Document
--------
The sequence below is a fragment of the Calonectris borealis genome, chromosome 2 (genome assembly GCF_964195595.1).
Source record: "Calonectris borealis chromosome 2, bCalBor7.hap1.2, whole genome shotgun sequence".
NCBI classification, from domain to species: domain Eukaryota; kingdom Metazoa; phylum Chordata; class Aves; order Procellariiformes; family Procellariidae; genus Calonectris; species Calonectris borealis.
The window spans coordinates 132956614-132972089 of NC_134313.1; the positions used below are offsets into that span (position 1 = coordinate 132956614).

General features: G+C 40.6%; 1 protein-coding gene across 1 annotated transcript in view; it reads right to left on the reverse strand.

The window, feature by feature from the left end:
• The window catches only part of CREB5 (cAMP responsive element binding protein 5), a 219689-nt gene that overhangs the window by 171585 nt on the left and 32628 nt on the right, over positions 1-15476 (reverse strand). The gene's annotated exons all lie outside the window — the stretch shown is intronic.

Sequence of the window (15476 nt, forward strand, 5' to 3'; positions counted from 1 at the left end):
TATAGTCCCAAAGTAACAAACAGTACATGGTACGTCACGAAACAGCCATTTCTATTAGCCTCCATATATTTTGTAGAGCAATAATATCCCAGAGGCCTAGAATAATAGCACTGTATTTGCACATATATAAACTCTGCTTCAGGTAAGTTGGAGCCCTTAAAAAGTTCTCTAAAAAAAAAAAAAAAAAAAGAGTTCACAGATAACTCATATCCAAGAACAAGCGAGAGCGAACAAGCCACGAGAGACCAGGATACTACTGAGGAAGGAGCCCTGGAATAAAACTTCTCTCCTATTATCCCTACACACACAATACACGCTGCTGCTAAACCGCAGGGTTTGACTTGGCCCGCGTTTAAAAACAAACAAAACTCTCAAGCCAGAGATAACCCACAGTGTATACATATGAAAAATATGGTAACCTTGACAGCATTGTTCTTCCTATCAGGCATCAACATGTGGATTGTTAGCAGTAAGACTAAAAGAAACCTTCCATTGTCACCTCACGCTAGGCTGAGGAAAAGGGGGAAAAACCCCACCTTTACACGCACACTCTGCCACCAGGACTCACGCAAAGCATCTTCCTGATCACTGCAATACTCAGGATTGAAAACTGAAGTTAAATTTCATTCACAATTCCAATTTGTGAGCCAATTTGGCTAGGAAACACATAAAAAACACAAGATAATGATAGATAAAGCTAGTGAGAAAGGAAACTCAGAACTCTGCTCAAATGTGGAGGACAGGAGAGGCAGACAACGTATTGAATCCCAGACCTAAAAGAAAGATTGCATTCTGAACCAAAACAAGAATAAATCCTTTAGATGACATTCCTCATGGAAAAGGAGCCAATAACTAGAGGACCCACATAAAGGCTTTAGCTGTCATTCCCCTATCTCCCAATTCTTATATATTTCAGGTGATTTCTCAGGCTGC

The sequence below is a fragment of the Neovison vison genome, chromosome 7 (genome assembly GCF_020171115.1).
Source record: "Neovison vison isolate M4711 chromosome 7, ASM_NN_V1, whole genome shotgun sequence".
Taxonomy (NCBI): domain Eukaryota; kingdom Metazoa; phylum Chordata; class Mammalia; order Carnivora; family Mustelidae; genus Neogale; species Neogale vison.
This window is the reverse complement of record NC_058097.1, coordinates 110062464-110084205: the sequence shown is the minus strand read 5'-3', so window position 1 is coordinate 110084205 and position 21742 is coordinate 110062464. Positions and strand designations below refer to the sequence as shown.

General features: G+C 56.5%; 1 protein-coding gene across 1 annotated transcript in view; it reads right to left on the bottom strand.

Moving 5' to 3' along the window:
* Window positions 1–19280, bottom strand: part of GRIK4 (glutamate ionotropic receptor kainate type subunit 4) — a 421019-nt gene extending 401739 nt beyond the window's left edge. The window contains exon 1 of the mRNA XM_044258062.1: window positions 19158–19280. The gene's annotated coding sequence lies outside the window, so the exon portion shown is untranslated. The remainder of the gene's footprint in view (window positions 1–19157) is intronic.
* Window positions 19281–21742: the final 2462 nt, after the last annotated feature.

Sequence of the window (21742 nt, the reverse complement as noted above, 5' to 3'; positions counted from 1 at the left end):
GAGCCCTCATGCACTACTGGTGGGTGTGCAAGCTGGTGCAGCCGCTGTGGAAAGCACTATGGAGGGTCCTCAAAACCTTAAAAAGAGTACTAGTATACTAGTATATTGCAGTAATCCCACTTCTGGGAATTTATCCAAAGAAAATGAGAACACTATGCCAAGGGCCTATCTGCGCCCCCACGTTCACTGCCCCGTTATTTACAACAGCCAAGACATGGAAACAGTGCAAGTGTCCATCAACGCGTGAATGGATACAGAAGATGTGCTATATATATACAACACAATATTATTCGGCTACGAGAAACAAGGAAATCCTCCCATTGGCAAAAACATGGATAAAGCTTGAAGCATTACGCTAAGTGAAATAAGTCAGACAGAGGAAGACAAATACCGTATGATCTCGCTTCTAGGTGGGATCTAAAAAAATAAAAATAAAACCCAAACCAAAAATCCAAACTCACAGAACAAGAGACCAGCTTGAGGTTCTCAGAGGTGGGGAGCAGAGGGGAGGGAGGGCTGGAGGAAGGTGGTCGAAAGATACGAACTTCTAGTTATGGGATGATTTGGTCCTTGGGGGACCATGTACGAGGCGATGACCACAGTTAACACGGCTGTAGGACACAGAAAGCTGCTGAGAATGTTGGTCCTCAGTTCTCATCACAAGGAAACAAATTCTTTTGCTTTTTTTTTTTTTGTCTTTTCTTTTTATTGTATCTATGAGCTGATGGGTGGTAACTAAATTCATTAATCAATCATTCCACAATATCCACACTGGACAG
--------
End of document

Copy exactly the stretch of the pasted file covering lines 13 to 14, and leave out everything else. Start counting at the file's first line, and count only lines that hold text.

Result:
This window is the reverse complement of record NC_058097.1, coordinates 110062464-110084205: the sequence shown is the minus strand read 5'-3', so window position 1 is coordinate 110084205 and position 21742 is coordinate 110062464. Positions and strand designations below refer to the sequence as shown.

General features: G+C 56.5%; 1 protein-coding gene across 1 annotated transcript in view; it reads right to left on the bottom strand.